A troupe of Morris dancers who ditched traditional black face paint amid a racism row have performed for crowds painted GREEN for the first time in 500 years.
Silurian Border Morrismen voted to scrap the tradition which dates back five centuries in case it upset anyone in wake of the Black Lives Matter movement.
And today (Mon) the group performed their English folk dance routine to crowds of onlookers in Ledbury, Herefordshire, with their faces painted dark green.
The side said they took the decision to ditch black face for their Boxing Day Tour after watching the rise of the BLM movement during lockdown.
It is believed black soot was historically worn by the English folk dancers as a disguise so they could beg for money without getting in trouble with the law.
But there has been a growing controversy that the practice is 'black face' and a belief the word Morris derives from the word Moorish.
Morris dancer Chris Mulvey, 71, admitted the majority of the group would like to have continued with the black disguise - but felt it was the right time to change.
Chris, who has been member since 1978, said: "We are on our Boxing Day tour and this is the first time we have our green face disguise.
"There have been about 15 of us out performing this morning and we have had hundreds come and watch us dance so far.
"We've had no direct comments from anyone, we were not anticipating any antagonism from the public at all - and that has been proved.
"They just want to see people having a laugh and making fun of themselves.
"We're not in the business of wanting to upset people, we've made the change to a greenish tinge.
"We're not taking the mick out of anyone. If anybody is offended we do not want to add to that.
"We just want to come out and perform the dance we have been dancing - it has always just been based on a visual disguise.
"The idea for the disguise originally was to do with begging laws: in case any one caught out, you could say 'I don't know who they are because of their disguise'.
"We had the controversy of racism, so we changed - we don't want any confusion on that matter.
"I personally would have liked to continue with the original black face, but I am not worried about changing to green.
"We just want to concentrate on the dancing and the element of disguise."
Silurian foreman Ian Craigan admitted some people "feel it is a step too far" but wants to be "on the right side of things" to help attract new members to the club.
He added: "There has been some controversy for a long time. We need to be on the right side of things.
"We want to be a side that can turn up and dance and everyone feels comfortable watching and welcome new members from every spectrum.
"It would be foolish to pretend everyone in the side is happy with the decision.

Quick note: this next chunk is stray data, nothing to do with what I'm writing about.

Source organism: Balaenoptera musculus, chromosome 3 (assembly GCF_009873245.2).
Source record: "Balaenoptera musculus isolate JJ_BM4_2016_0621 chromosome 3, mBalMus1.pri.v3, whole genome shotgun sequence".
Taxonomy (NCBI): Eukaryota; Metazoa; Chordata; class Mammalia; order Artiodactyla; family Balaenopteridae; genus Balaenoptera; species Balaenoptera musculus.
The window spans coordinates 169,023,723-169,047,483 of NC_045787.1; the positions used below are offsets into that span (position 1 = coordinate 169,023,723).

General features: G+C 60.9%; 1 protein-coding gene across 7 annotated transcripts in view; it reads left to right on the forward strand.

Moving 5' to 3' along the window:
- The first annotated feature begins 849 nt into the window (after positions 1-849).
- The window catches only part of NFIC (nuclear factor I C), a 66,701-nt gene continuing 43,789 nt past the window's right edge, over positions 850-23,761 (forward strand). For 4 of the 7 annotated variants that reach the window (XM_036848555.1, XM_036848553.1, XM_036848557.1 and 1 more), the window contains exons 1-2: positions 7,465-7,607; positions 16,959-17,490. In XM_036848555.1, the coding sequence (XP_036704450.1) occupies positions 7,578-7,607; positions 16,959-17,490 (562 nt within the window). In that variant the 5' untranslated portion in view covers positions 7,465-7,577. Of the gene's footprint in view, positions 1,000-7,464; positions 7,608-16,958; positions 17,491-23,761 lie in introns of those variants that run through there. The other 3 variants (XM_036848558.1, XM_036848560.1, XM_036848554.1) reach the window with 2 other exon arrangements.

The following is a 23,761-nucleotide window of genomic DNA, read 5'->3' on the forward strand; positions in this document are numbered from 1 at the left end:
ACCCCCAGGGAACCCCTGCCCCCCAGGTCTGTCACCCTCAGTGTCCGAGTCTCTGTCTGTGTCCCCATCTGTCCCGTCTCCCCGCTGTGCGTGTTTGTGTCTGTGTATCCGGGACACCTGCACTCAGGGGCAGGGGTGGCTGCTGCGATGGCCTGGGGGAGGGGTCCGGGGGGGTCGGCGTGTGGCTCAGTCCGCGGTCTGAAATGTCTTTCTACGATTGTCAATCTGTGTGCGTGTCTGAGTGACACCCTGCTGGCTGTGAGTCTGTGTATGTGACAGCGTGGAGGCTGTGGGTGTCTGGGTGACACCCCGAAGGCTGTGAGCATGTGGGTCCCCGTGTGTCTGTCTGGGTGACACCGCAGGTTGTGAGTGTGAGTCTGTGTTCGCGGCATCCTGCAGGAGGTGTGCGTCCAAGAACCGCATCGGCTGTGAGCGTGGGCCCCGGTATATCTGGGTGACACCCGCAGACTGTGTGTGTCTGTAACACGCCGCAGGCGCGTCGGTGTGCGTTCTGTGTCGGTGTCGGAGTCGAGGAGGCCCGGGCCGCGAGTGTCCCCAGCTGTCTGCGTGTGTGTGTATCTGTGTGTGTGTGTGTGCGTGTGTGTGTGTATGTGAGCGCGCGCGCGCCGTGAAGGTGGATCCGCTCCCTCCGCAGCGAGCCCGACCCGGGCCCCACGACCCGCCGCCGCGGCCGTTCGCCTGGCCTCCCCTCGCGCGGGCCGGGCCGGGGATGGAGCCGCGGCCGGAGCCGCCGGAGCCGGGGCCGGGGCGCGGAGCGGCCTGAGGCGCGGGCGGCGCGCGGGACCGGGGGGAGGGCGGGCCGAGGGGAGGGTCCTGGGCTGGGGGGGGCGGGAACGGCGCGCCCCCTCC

"There are people who feel it is a step too far or a compromise.
"But the main purpose is to dance and share the tradition which is unique to Silurian which is more important than what we wear or how we decorate ourselves.
"We want to be able to do that without having a second issue clouding it
"We're often asked why we wear blackface but in all my time I have been a member of the side we have never been criticised or challenged by anyone on the grounds of it being racist.
"But we are aware of sides who have experienced antagonism.
"A few years back there was story in the papers because an influencer on holiday in Worcester saw the Welsh Border side outside the Guildhall and she put it on social media.
"We're more concerned not to cloud the issue, we're not here to be controversial."
Residents watching the performance today had mixed opinions about scrapping the tradition for the dance form, which dates back to the 1400s.
Mum-of-one Terri Fowler, 32, of Ledbury, said: "I understand that a lot of people cherish British tradition but I think this is the right call.
"In this day and age, you can't just go around with black face whether it be for fancy dress or whatever - so why should Morris dancers be exempt from this?
"If anything, this is highlighting racial issues even further and anything that does that has surely got to be a good thing.
"Sometimes traditions need to adapt and a different colour face paint doesn't detract from the dance at all so I can't see any problem with it."
But another resident, who did not want to be named, added: "I don't agree with scrapping a tradition that goes back hundreds of years on the premise that it might or might not upset somebody.
"Surely you put it into the context of the time and back then there were no racist connotations to it - and that certainly isn't the intent of Morris dancers now.
"It is just indicative of this day and age where things, which the majority of people don't mind, get cancelled just in case one or two people complain.
"We are in danger of losing our identity at the expense of appeasing a few snowflakes and I don't think that is healthy at all."